by George Gold
guest commentary July 24
While this great Smokey Robinson song isn’t directly related to the event held yesterday honoring some of the precious lives lost at the hands of the Chico Police Department, there were tears in the room as we listened to the parents, uncles, brothers and sisters tell stories of people who should be alive today.
If we could just get our police to grow some humanity and some skills in how to de-escalate difficult interactions between police and our neighbors, we might see some progress.
Police and de-escalation? So far, over the last 10 years, our police have not practiced and applied de-escalation techniques. Our police have not changed their tactics, they have not reduced their lethal weapons cache nor their apparent desire to use them. The last several Chico police chiefs claim that all Chico police officers have taken de-escalation training, but from the overwhelming evidence it is clear they have not learned how to apply their classroom training to their conduct in the field.
There is little or no progress on real police reform in the City of Chico or in Butte County. What a disappointment. What a disgrace.
Newly elected Butte County Supervisor Peter Durfee’s campaign flyer, sent to my house, shows him glaring at the camera with his hand on his gun. This new Butte County supervisor, a Chico police officer who says he will not leave his police job … will he hand out his form of justice ostensibly at the barrel of a gun? What a disappointment. What a disgrace.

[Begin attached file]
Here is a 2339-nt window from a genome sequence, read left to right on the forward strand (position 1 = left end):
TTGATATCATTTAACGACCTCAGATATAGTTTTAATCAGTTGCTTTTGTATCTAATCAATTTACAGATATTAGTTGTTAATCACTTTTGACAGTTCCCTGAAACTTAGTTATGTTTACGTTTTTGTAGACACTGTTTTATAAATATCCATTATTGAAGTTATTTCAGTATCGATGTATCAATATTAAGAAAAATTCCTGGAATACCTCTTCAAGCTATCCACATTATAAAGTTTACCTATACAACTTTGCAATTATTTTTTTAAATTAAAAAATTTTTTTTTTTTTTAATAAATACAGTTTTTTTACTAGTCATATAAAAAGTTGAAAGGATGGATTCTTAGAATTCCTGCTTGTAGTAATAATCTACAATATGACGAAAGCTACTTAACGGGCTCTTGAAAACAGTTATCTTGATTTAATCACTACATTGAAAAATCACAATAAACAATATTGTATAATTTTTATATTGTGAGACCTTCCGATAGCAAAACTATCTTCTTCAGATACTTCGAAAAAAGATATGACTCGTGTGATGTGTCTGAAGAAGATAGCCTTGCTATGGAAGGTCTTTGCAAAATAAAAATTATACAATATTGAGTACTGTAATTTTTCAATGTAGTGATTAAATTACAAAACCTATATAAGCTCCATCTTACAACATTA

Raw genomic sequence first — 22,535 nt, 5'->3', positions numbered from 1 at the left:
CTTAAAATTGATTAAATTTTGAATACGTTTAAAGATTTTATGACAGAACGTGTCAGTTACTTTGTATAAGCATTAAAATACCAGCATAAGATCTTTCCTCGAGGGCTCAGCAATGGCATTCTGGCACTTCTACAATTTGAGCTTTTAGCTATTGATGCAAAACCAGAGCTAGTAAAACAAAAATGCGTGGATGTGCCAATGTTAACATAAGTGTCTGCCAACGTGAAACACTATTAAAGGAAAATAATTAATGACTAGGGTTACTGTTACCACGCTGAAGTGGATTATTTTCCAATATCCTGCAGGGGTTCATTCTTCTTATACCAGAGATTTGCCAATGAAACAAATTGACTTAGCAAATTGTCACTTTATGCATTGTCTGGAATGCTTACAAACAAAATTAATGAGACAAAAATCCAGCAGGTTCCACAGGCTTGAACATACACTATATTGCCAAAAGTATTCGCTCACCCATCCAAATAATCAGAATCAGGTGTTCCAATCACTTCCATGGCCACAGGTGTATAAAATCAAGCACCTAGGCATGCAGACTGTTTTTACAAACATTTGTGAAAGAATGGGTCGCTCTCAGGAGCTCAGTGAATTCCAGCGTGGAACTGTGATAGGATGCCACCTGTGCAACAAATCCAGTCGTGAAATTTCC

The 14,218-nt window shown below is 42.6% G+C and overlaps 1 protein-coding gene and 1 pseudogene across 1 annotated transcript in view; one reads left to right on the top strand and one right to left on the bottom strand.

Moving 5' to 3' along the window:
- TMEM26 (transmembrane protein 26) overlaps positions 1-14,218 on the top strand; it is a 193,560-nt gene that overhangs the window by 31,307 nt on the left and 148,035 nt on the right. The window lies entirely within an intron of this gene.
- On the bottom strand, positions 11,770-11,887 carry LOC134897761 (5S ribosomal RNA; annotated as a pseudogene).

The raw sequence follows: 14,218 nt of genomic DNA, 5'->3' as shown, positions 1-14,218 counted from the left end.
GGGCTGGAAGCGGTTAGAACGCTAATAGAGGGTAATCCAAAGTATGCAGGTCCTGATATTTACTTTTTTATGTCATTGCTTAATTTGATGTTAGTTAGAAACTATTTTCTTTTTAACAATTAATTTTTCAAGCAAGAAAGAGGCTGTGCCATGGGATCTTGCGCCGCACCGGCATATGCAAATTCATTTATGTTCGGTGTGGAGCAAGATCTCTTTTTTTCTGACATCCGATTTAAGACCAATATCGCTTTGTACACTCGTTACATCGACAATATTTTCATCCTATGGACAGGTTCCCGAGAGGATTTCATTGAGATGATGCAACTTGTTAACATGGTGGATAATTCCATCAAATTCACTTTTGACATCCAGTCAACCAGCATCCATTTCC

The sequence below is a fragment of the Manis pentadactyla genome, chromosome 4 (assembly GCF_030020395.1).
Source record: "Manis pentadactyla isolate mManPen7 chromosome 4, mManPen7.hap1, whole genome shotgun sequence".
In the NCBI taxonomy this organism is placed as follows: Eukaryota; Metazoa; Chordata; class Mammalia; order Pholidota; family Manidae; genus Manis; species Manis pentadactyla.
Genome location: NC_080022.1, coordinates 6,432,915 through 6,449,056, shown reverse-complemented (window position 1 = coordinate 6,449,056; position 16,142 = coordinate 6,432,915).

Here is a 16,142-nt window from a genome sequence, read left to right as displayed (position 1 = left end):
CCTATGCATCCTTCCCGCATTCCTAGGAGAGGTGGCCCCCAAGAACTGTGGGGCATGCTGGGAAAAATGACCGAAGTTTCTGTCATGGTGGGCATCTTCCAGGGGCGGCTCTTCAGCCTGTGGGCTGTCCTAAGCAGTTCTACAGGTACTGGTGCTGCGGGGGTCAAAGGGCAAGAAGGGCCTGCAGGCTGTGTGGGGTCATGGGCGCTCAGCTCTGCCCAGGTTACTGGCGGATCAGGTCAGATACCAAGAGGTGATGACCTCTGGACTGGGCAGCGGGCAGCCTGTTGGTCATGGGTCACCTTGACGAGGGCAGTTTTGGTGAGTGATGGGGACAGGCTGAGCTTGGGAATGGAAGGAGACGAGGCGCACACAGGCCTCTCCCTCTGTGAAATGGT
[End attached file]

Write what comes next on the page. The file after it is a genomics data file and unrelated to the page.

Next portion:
Yesterday, Scott and Paula Rushing organized a memorial for all of the families, survivors of loved ones who were shot and killed at the hands of police violence. They gathered in Chico to remember those precious lives. Say their names: Desmond Phillips, Tyler Rushing, Myra Micalizio, Gabe Sanchez, Breanne Sharpe, Andrew Thomas, Stephen Vest. And don’t forget the unsolved murder of Marc Thompson.
We have had some victories. ChicoSol journalist Dave Waddell has prevailed in a lawsuit against the City of Chico regarding the City’s failure to provide public records access to data about police violence; the City will pay his attorney over $43,000 in legal fees, thereby cracking open the conspiracy of silence here in our City and County. Scott Rushing has prevailed at the United States Supreme Court in his suit against the City of Chico regarding police actions in the killing of Tyler Rushing; now there will be a trial.
There is work to do. Maybe someday, the tracks of our tears will end and justice will prevail.
George Gold is a Chico resident, a police reform activist and an occasional contributor to ChicoSol.
Video from the Memorial for the Fallen, held July 23 at Trinity United Methodist Church, has been posted on ChicoSol’s Facebook page here.